Even The Good Days Are Bad
Compact Disc (Audio)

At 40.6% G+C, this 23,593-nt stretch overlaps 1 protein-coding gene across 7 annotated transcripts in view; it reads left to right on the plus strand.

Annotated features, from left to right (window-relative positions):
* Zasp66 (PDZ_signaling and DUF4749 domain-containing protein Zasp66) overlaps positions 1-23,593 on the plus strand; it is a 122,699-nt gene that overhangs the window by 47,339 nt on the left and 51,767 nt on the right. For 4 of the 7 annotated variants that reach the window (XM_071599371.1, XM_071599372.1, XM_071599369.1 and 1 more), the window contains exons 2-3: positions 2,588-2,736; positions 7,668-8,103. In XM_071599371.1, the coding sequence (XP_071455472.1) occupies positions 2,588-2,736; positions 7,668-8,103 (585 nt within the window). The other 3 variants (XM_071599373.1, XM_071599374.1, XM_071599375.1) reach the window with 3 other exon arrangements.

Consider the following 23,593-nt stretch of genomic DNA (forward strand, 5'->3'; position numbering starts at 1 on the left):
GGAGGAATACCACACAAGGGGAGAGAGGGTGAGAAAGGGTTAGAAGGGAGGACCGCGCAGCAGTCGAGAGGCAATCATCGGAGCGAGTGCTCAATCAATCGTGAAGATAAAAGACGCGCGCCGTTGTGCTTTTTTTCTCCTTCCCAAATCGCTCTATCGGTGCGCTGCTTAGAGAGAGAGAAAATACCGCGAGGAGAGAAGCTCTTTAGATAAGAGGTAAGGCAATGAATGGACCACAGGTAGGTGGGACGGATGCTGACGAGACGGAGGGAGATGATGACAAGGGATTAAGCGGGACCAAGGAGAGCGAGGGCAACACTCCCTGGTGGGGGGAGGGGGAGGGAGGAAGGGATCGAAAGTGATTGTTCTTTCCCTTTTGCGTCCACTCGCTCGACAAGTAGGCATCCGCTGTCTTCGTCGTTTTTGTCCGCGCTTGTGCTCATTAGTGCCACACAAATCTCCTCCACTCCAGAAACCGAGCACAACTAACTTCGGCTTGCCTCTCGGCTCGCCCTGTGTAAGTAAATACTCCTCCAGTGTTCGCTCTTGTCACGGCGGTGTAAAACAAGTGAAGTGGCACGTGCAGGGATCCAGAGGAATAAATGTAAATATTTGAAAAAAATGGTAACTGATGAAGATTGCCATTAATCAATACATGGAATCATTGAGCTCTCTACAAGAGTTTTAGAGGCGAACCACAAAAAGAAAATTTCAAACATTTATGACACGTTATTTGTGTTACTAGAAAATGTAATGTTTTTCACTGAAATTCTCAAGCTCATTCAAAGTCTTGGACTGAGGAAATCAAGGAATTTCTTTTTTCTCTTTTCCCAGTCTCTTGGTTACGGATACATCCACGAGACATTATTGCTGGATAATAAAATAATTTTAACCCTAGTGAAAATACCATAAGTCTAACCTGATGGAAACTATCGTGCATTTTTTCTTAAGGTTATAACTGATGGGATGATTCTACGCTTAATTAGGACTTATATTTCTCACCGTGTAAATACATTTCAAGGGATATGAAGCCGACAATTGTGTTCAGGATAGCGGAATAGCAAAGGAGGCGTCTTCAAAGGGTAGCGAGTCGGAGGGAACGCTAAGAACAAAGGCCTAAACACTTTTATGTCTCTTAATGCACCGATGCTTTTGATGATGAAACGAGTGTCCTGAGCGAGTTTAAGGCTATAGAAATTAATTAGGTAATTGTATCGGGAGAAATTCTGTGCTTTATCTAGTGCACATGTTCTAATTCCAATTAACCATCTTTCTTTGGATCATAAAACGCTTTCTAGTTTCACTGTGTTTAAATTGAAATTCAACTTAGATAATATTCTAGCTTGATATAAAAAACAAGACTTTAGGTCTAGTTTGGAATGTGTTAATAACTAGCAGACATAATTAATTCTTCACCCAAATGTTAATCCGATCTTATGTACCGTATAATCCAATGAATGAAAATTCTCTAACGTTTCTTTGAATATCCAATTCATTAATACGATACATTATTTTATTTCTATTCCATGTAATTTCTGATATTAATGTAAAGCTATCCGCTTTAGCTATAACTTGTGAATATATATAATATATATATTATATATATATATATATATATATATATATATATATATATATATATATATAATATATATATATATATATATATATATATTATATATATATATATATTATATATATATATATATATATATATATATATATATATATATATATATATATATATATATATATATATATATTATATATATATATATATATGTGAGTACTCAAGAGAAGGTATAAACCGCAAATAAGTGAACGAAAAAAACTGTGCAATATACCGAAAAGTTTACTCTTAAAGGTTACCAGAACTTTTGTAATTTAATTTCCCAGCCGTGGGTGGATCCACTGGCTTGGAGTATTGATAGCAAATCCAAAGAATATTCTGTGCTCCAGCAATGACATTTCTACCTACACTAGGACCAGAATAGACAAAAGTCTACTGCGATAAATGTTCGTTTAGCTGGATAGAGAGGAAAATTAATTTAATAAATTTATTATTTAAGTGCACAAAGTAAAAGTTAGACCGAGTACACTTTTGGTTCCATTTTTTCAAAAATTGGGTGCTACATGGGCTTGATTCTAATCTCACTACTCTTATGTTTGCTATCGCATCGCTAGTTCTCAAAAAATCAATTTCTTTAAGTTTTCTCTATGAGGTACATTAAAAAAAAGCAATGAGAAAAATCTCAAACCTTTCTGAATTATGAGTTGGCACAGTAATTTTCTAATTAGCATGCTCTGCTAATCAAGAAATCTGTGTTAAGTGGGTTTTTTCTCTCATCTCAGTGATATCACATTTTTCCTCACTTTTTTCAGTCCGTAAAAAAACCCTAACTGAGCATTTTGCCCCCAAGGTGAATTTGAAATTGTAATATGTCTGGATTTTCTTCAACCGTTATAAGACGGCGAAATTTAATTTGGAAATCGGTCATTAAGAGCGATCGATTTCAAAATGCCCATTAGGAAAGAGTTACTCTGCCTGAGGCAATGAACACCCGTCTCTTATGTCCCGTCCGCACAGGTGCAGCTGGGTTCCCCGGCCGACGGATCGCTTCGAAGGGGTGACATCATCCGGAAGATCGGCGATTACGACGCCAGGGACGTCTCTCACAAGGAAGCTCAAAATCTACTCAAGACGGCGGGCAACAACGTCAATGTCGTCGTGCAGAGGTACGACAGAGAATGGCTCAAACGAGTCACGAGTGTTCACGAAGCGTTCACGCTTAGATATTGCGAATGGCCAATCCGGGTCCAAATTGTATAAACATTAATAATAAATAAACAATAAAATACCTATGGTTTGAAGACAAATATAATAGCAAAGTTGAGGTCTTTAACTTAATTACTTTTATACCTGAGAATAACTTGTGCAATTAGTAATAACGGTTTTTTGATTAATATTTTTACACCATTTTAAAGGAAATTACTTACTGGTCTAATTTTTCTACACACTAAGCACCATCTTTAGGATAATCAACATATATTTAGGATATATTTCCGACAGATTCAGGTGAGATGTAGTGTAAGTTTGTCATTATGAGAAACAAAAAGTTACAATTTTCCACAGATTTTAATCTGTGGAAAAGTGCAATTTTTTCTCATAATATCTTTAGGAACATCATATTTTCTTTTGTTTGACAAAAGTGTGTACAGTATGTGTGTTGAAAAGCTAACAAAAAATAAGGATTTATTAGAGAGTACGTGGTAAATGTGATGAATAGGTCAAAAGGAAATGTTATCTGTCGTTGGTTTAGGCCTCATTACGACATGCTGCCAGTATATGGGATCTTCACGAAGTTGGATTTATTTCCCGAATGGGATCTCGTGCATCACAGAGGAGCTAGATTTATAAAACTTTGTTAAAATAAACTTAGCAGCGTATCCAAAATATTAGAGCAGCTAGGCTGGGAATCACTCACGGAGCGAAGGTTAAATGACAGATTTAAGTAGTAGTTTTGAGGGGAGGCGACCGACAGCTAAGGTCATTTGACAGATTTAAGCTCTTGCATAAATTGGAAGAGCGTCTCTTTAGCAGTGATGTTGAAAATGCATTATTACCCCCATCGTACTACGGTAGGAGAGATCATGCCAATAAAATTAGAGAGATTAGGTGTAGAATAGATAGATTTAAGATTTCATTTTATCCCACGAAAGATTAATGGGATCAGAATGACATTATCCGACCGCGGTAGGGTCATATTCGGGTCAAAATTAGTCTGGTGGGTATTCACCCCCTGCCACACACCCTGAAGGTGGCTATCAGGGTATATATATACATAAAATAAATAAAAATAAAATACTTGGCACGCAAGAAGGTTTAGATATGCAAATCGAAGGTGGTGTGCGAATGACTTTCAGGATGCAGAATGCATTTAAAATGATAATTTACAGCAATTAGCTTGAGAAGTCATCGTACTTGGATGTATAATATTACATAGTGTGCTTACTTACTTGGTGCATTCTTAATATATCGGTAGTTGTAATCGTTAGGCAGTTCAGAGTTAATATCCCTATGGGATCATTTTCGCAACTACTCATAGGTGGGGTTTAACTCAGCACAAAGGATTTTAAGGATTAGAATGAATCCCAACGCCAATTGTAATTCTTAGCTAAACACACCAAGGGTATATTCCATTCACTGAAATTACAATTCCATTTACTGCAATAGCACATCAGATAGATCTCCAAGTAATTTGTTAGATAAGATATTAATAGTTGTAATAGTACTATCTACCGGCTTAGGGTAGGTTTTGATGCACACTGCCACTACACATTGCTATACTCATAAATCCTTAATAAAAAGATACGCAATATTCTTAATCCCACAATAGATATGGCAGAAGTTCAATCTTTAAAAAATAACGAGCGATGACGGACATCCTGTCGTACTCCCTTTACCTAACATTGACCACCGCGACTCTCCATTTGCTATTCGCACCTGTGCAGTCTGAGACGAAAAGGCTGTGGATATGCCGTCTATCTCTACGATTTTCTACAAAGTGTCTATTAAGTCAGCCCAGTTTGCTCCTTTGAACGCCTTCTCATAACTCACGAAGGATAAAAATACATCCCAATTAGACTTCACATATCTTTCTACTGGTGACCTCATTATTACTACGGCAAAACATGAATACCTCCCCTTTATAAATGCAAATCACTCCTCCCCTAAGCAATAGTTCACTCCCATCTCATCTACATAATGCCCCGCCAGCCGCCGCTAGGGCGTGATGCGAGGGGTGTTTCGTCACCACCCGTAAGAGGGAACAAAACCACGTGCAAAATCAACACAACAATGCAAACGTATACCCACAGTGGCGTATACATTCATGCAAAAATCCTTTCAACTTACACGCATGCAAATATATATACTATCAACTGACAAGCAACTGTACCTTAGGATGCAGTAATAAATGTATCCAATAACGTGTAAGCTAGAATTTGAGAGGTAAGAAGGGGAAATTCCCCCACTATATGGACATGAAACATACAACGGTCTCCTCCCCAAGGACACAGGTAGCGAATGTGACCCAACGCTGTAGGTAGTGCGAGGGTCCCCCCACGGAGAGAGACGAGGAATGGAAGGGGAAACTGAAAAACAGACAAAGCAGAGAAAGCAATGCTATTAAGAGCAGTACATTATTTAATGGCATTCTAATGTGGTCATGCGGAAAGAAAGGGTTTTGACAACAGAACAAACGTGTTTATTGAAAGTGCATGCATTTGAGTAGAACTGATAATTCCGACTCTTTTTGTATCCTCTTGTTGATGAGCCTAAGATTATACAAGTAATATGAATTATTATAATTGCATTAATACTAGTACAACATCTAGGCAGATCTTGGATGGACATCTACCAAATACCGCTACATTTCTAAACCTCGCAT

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Since the mid-1990s, Stockholm's Last Days of April have created a succession of luminous, hook-laden LPs, earning the band's lead vocalist, guitarist, and all-around auteur, Karl Larsson, a reputation as a bonafide songwriter's songwriter. With EVEN THE GOOD DAYS ARE BAD, Larsson and Co. return with their 10th long player (following 2015's Sea of Clouds), a shimmering collection of eight new Larsson-penned songs that show him at the apex of his craft and LDOA achieving new levels of strength, honesty, and brilliance. "You want new/New gets old/Is it worth it?/I don't know," Larsson sings on the album's title track, an introspective meditation that manages to be ecstatic, even anthemic. As earworms go, this one is an anaconda, and the sentiment has less to do with cynicism and resignation than wisdom and wonder. It's tempting to hear those lines as an epigraph for the album itself: With glistening guitars, swerving synth lines, punchy drumming, burnished analog production, and Larsson's vulnerable yet resilient vocals, EVEN THE GOOD DAYS ARE BAD is at once new and old, of the moment and utterly classic, timely and timeless. Was it intended that way? "No, not conscious," Larsson says. "I only try and make the songs as I hear them in my head. I always think I'm onto something new with every record, but I'll take 'timeless' and 'classic.'" EVEN THE GOOD DAYS ARE BAD began gestating in 2019, with Larsson unearthing songs dating back to the early 2000s and writing a gush of new material. The band's longtime rhythm section-drummer Magnus Olsson and bassist Rikard Lidhamn-joined Larsson that fall for two marathon days at Stockholm's legendary Studio Grondahl. (LDOA have recorded several releases there, as have The Hives.) "We recorded everything in Grondahl to tape," Larsson says of the band's preferred approach to basic tracks. "All analog and tons of outboard. Classic stuff, you know... I'm a gear nut." (Frequent collaborator Fredrik Hermansson added atmospheric mellotron to "Had Enough" and Frans H?gglund engineered.) Larsson then brought the recordings to his home studio for overdubs and general TLC, taking his time to achieve the album's rich textures. But something unexpected happened on the way to transcendent pop glory: a global pandemic. EVEN THE GOOD DAYS ARE BAD was already nearing completion, but the crisis slowed and complicated the process. More significantly, it also made the new record hauntingly, profoundly prescient. The title track now reflected the mood of the entire planet. On "Alone," when Larsson sings "When I wake up I feel alone/When I go to bed I feel alone," it's if he's channeling the isolation we've all been enduring and making it better. "For lyrics," Larsson says, "I wanted them to be straightforward. No fuzz." The result is totally cathartic, just what the doctor ordered for 2021. "Let it bring whatever feelings it brings," Larsson says of EVEN THE GOOD DAYS ARE BAD, dispensing a bit of helpful advice: "It sounds best played LOUD!".
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